Fitness
How to do Cardio when Injured?

How to do Cardio when Injured?

Up to your bad knee in cardio

Cardiovascular workouts are, hands down, one of the best ways to improve heart health, metabolism, and hormonal profile and prevent conditions such as diabetes. Alas, a nasty injury can bring your training plan to its knees and undermine your goals. But, before you hoist the white flag, there are a couple of things you should know. Neither continuing to run nor quitting cardio altogether is a sound choice. Namely, having a history of knee injuries is not the end of the road for you: this predicament implies instead that you must tread carefully and watch your step.

Learning the ropes

First of all, it is a good idea to steer clear of exercises that involve repetitive pounding. This is the case, for example, with running and the jumping rope. During running, each time your foot strikes the ground your body absorbs a tremendous amount of pressure, which equals seven times your weight. A bad knee simply cannot withstand that kind of abuse. Some people turn to riding a bike, which makes sense because it does not include the same level of pounding. Yet, the repetitive stress induces dangerous tear and wear on weak joints.

So, is there a kind of cardio you can do without pushing your knees to the limits? The answer is yes. Even better, you only need to mount your determination and get your hands on a couple of tools. The first one are battling ropes, implements that have come out of the closet in recent years. All you need to do is loop one end around an immovable object, pull out the slack and grab both ends. What follows are timed rounds with the ropes, during which you must maintain an athletic stance.

One round typically lasts for twenty seconds, the same as the rest period. Those who feel like going an extra mile should employ rope slams, a more aggressive variant: slam both ends of the rope up and down and create waves. The goal is to immerse in the rapid and rhythmic flow of movement. Just bear in mind that it is possible to incorporate different versions of rope slams in a training session, by performing them in a circuit fashion.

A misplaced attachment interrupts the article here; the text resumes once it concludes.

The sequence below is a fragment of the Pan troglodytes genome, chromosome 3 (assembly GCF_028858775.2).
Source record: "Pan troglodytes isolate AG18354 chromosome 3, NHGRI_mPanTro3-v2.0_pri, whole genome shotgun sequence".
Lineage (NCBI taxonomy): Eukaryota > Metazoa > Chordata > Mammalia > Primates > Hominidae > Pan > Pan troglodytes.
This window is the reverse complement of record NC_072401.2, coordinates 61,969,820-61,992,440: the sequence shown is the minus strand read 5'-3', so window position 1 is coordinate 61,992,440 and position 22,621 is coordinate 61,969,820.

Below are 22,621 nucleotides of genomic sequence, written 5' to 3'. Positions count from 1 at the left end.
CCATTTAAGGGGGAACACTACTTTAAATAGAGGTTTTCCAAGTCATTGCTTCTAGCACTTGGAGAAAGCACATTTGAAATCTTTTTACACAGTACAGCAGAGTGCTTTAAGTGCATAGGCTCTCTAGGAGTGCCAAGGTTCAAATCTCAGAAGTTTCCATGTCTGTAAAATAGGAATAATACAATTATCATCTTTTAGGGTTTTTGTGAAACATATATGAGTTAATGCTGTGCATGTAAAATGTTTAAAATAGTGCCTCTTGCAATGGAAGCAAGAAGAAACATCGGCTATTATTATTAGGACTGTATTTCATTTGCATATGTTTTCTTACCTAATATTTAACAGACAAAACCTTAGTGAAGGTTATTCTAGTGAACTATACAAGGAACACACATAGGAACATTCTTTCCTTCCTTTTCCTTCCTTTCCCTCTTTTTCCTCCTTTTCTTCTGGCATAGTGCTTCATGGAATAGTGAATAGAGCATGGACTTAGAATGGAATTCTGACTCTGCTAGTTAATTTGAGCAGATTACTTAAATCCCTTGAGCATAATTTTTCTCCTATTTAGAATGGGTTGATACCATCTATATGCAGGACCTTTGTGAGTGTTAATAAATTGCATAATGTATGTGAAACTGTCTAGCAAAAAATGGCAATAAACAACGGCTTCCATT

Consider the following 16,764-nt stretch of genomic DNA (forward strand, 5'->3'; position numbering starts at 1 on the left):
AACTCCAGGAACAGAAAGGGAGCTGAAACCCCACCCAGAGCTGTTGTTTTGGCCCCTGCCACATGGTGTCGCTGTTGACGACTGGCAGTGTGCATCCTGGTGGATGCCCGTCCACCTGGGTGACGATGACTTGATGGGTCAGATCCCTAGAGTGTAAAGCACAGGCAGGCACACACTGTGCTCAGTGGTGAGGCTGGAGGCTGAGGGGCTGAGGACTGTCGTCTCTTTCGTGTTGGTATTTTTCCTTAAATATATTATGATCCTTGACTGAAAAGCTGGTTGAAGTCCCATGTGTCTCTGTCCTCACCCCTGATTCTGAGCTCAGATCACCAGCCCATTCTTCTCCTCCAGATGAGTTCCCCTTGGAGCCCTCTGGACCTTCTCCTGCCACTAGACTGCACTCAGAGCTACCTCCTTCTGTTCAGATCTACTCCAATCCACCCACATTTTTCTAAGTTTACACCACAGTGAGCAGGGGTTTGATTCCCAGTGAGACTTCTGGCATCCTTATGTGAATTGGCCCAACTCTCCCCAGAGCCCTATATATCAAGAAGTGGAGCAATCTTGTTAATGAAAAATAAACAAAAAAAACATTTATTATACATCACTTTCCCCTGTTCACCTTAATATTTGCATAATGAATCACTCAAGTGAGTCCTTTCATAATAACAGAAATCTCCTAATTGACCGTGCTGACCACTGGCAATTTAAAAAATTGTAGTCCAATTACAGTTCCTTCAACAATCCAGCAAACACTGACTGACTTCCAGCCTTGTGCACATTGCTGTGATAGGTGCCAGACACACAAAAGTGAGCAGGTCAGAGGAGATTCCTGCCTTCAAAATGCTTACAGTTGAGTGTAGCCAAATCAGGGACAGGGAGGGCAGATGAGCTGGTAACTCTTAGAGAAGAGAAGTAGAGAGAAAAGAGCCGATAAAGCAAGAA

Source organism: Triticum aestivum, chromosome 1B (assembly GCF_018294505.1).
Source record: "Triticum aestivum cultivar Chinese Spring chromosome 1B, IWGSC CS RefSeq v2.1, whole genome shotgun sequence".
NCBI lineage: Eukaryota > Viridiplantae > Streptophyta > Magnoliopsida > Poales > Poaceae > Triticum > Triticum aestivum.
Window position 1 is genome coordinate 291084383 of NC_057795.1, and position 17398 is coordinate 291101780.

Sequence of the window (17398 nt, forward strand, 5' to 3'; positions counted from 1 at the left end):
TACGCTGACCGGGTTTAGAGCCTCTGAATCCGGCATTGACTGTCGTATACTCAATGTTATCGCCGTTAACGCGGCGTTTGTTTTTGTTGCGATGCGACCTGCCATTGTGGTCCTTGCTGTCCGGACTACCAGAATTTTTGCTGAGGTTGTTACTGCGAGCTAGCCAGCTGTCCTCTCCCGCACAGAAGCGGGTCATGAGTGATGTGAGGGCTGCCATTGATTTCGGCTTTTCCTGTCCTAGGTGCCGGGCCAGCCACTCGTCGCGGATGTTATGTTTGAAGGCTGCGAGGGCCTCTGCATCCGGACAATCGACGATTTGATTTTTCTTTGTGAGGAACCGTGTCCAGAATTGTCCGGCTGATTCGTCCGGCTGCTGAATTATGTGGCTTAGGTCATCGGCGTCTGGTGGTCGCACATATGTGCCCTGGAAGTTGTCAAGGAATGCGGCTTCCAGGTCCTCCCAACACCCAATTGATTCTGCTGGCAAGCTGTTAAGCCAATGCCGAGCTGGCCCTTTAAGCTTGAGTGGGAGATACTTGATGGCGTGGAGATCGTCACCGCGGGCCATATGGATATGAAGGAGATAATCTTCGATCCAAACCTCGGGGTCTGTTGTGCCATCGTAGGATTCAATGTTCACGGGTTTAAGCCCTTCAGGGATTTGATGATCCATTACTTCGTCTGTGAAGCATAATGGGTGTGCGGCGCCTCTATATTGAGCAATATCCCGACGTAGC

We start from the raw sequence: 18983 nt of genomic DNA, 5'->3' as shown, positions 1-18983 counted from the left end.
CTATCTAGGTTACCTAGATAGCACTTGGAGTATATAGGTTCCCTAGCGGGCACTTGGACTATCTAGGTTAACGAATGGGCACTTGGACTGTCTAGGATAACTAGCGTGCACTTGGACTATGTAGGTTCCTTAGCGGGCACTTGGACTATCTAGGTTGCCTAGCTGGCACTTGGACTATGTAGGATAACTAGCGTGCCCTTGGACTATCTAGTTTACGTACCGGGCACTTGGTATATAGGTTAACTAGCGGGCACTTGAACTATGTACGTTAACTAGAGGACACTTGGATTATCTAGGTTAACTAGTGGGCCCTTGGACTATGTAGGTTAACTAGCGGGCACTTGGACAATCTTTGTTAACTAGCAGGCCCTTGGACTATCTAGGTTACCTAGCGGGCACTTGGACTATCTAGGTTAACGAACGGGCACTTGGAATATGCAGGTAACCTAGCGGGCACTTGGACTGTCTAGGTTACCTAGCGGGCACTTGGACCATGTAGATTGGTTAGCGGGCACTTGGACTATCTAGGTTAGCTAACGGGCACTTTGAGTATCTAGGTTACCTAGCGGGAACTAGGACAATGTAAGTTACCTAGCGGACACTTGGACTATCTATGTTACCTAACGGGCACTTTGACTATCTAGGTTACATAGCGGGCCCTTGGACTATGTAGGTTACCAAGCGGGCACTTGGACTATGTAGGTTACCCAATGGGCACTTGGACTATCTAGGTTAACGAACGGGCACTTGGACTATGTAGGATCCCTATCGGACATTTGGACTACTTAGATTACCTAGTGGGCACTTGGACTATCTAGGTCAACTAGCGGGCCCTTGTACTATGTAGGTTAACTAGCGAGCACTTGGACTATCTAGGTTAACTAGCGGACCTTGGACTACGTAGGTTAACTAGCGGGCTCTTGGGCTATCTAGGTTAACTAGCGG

With bells on

Next, see whether you have some kettlebells lying around, and use them for swings and snatches. The former exercise is great for strengthening hamstrings, the lower back and glutes, all while sparing the knees. Furthermore, hip hinging is an essential movement pattern for anyone seeking to step up their power and athletic game. A 44 or 53-pound kettlebell with several sets and 20-40 reps will do the trick for those only starting out.

Just pay attention to the proper execution of the exercise (avoid squatting down), especially the positioning of the back, but and hips. Note that the extension of the latter part of the body is responsible for the generation of explosive power, not your arms. As for the snatches, they focus more on enhancing the posterior chain and spur the process of building solid shoulders.

How-to-do-Cardio-when-InjuredFinally, remember that a no-knee-stress cardio can be utilized as a separate conditioning workout, or as a nice finisher, after the main session. Make sure you do not go overboard and put yourself at an unnecessary risk of injury. Also, do not hesitate to seek professional aid and advice every step of the way. Stick to the proper training, get yourself the proper gym wear, and it will do wonders for your overall physical condition, and will also treat your knees right.

Maximum results, minimum risk

Repetitive movement of cardio should not make you abandon the dream of becoming fit as a fiddle and healthy as a horse. The good news is that you may get in shape, burn some fat, and improve your condition without risking further injury. There are many great, low-impact cardio workouts that do not go hard on your knees. Avoid putting too much pressure on them and ensure proper execution. Keep a training journal, and track your progress in order to gradually raise the bar and maximize performance.

Norah Martin

Norah Martin

Norah Martin is passionate about health and fitness, and can’t imagine two days going by without a run. She believes a good workout can relieve the effect of day-to-day stress, and is on a mission to share her ideas with the world.

Norah Martin

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